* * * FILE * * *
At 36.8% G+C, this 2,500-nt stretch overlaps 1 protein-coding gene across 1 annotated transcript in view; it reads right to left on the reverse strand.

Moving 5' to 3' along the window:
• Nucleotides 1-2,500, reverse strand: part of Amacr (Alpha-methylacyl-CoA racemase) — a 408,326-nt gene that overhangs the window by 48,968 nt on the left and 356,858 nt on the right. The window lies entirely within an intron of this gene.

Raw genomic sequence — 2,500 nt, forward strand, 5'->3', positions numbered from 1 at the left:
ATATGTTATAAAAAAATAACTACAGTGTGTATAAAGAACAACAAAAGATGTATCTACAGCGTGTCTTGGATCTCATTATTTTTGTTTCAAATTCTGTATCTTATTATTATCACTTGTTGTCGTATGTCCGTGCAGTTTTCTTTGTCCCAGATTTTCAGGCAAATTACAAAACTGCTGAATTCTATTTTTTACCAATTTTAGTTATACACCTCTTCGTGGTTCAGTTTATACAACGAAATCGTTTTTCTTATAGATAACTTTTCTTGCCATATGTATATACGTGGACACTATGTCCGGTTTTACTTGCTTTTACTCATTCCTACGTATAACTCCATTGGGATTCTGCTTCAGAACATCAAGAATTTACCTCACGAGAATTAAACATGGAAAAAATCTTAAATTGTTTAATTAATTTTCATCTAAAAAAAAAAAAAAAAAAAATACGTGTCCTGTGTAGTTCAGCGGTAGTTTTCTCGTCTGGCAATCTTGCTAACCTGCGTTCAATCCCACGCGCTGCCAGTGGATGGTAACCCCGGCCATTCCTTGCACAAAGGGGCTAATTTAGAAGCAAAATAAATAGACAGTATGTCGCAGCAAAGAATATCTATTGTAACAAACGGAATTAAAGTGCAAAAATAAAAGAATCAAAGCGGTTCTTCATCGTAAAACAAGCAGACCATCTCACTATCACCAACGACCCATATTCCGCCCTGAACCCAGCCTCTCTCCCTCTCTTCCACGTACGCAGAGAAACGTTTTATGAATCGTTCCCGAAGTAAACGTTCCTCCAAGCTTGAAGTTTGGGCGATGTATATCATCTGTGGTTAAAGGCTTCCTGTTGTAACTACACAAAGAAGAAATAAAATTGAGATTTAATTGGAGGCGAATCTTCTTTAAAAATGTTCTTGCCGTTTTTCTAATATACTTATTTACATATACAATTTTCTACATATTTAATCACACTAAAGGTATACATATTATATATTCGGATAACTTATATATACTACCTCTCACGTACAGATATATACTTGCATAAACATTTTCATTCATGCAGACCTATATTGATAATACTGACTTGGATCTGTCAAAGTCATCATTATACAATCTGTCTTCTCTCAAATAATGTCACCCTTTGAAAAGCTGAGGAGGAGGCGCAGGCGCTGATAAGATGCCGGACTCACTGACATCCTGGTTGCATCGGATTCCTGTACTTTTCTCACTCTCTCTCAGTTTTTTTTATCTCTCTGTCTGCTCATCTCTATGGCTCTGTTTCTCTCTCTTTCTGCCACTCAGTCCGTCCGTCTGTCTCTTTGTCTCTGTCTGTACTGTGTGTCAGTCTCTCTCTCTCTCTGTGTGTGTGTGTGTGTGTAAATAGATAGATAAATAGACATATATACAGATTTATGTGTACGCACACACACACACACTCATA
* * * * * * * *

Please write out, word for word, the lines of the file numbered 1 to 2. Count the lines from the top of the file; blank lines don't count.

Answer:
At 36.8% G+C, this 2,500-nt stretch overlaps 1 protein-coding gene across 1 annotated transcript in view; it reads right to left on the reverse strand.

Moving 5' to 3' along the window: